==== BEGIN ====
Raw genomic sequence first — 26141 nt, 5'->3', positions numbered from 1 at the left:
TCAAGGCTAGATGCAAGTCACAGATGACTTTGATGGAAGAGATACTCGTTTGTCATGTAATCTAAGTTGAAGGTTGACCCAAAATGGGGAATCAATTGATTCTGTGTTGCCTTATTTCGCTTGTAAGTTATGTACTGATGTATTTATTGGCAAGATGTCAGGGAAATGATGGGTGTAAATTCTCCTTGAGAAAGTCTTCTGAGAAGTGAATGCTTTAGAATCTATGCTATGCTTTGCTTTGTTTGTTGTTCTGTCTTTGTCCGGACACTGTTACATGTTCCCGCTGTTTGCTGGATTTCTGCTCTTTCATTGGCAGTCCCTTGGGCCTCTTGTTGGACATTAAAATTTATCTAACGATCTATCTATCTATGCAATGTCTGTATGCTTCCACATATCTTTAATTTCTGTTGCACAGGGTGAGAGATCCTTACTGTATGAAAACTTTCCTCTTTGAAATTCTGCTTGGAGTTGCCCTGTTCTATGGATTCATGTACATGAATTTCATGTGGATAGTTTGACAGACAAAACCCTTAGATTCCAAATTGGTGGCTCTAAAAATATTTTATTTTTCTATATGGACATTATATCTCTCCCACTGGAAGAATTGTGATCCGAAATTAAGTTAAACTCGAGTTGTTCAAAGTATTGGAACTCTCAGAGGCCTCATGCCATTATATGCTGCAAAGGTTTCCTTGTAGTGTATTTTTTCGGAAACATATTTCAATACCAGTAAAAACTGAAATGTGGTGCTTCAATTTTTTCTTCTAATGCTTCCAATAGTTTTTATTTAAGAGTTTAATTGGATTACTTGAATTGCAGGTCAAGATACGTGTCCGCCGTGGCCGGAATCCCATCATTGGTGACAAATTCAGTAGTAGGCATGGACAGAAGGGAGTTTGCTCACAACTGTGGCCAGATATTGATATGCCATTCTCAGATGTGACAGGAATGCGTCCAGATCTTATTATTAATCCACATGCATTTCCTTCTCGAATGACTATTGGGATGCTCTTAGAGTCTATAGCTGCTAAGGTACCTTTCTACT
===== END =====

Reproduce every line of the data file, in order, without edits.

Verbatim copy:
Raw genomic sequence first — 26141 nt, 5'->3', positions numbered from 1 at the left:
TCAAGGCTAGATGCAAGTCACAGATGACTTTGATGGAAGAGATACTCGTTTGTCATGTAATCTAAGTTGAAGGTTGACCCAAAATGGGGAATCAATTGATTCTGTGTTGCCTTATTTCGCTTGTAAGTTATGTACTGATGTATTTATTGGCAAGATGTCAGGGAAATGATGGGTGTAAATTCTCCTTGAGAAAGTCTTCTGAGAAGTGAATGCTTTAGAATCTATGCTATGCTTTGCTTTGTTTGTTGTTCTGTCTTTGTCCGGACACTGTTACATGTTCCCGCTGTTTGCTGGATTTCTGCTCTTTCATTGGCAGTCCCTTGGGCCTCTTGTTGGACATTAAAATTTATCTAACGATCTATCTATCTATGCAATGTCTGTATGCTTCCACATATCTTTAATTTCTGTTGCACAGGGTGAGAGATCCTTACTGTATGAAAACTTTCCTCTTTGAAATTCTGCTTGGAGTTGCCCTGTTCTATGGATTCATGTACATGAATTTCATGTGGATAGTTTGACAGACAAAACCCTTAGATTCCAAATTGGTGGCTCTAAAAATATTTTATTTTTCTATATGGACATTATATCTCTCCCACTGGAAGAATTGTGATCCGAAATTAAGTTAAACTCGAGTTGTTCAAAGTATTGGAACTCTCAGAGGCCTCATGCCATTATATGCTGCAAAGGTTTCCTTGTAGTGTATTTTTTCGGAAACATATTTCAATACCAGTAAAAACTGAAATGTGGTGCTTCAATTTTTTCTTCTAATGCTTCCAATAGTTTTTATTTAAGAGTTTAATTGGATTACTTGAATTGCAGGTCAAGATACGTGTCCGCCGTGGCCGGAATCCCATCATTGGTGACAAATTCAGTAGTAGGCATGGACAGAAGGGAGTTTGCTCACAACTGTGGCCAGATATTGATATGCCATTCTCAGATGTGACAGGAATGCGTCCAGATCTTATTATTAATCCACATGCATTTCCTTCTCGAATGACTATTGGGATGCTCTTAGAGTCTATAGCTGCTAAGGTACCTTTCTACT